Visual Designer: Explained

In this article, I present a data-driven analysis of the Visual Design career based on job ads from companies such as Accenture, Amazon, Frog, Google and Motorola.

When a company is hiring a designer, what do they look for? What do they expect a designer will do? What skills a designer should have?

Those are exactly the questions I will answer now, based on a data-driven analysis of job advertisements. If you want to know more about the method and what I mean by data-driven analysis, I wrote a separate article explaining it.

Design job titles: Explained
A data-driven approach to understand four design job titles: Product, UX, UI and Visual Designer. by Paulo Dziobczenski. Founder of

In short: Much has been said about what it means to be a Product/UX/UI/Visual designer. Many designers have written wonderful articles before. I am taking a different approach: I look at what companies say in their job advertisements.

Now, back to Visual design.

What Visual Designers do?

Visual Designers are specialists.

Visual Designers translate concepts, ideas and businesses into visual outcomes: interfaces, websites, etc.

At the same time, to be able to design the 'pixel-perfect' outcomes, Visual Designers need to have a good understanding about the UX and the User.

Amazon and Frog requests for Visual Designers

Moving to more specifics, I started counting how many times each request showed up in the data set. Here are the top 5 requests:

Top 5 Outcomes for Visual Designers: UI, UX, User Research, Prototyping, Motion Design.

User Interface (UI)

Visual Designers, nowadays, are mainly Digital Visual Designers, which means that they design interfaces, websites and any other digital outcome.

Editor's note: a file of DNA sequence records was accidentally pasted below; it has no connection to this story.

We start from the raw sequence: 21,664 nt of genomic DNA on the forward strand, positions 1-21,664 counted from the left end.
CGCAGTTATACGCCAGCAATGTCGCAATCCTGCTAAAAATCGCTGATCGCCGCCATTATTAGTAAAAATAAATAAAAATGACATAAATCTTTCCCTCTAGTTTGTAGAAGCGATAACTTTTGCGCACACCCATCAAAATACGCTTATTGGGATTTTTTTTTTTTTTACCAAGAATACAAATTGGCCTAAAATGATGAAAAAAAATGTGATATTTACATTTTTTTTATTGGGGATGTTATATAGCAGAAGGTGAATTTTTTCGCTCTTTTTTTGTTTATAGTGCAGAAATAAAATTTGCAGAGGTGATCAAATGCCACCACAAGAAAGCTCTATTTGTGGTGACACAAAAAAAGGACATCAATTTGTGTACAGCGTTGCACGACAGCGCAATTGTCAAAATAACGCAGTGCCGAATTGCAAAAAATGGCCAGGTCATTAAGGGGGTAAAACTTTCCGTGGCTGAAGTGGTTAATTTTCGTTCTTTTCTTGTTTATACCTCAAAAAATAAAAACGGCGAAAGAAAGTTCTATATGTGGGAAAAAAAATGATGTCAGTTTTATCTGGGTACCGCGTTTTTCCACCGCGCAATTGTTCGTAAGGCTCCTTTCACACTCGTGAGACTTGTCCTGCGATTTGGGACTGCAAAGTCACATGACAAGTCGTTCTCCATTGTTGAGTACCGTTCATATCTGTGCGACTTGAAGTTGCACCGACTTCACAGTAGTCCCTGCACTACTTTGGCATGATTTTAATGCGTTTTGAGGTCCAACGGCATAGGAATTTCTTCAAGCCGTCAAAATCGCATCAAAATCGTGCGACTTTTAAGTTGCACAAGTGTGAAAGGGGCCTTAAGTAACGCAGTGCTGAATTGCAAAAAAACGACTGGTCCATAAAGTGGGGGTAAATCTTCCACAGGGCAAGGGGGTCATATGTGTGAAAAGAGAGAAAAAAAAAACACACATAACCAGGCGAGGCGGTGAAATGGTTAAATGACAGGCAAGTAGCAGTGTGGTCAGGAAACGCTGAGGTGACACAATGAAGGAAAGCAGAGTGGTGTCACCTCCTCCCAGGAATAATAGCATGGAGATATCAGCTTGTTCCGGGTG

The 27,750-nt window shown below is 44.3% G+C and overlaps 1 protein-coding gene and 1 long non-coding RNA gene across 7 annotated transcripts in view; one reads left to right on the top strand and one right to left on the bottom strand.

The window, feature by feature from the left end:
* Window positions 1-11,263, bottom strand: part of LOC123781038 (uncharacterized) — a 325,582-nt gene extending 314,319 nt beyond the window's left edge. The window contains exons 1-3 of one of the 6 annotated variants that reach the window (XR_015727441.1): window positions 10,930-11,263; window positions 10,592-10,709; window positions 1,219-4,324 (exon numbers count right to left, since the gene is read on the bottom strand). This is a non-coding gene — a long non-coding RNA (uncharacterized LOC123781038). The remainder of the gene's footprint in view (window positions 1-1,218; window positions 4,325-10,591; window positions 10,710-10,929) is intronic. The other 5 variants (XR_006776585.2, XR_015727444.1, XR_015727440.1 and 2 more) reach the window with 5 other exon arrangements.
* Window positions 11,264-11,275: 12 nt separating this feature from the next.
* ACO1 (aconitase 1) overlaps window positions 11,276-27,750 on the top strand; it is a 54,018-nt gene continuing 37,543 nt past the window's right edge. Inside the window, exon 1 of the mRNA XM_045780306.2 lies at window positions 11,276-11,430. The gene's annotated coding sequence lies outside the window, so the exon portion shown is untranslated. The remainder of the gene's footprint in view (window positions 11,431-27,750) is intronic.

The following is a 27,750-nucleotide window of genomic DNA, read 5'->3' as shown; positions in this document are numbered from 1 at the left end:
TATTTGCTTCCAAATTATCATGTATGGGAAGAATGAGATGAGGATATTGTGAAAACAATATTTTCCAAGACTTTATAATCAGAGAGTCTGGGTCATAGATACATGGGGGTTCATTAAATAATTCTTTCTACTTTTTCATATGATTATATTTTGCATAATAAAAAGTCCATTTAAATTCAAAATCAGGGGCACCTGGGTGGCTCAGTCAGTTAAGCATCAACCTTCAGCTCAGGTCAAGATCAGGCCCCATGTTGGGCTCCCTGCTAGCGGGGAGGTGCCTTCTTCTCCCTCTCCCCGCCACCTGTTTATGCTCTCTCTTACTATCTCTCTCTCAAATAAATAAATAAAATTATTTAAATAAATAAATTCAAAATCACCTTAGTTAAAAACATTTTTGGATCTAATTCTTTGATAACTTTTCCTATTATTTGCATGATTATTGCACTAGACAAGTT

Pandora and Sophilabs look for UI work from Visual designers

User Experience (UX)

Visual Designers also work in building the User Experience, mainly through the deliver of Interfaces.

Amazon and Home Depot look for UX work from Visual designers

User Research

Visual Designers do not only are involved in design activities, but also in conducting and analyzing user research. It is a clear expansion of the role of Visual Designers: from simply designing interfaces to designing interfaces based on knowledge about the user.

Florida Blue and Sinergy look for User Research work from Visual designers


Visual Designers build early-phase prototypes to test their ideas before moving towards more 'polished' versions.

Amazon and Motorola look for Prototyping work from Visual designers

Motion Design

As an important aspect in digital design and design for screens, Visual Designers also deliver motion design work, such as animations and videos.

KPMG and Sparklin look for Motion Design work from Visual designers

What a Visual Designer needs to know?

Visual Designers need to have a varied range of skills to do their jobs. For example, Visual Designers need to have ‘communication’ to conduct research.

Think about these skills as some necessary layers (or mindsets) for designers to do their work. As you can see on the Top 5 below, not only design skills:

Top 5 skills for Visual Designers: Visual Design, Communication, Business, Project Management and User-centered design.

Visual Design

Perhaps the most obvious, as Visual Designers are all about how the project will look like. Here companies emphasize how Visual Designers need to have 'an eye for design', in terms of knowing about color, composition, typography, etc.

Google and Motorola look for Visual Design skills from Visual designers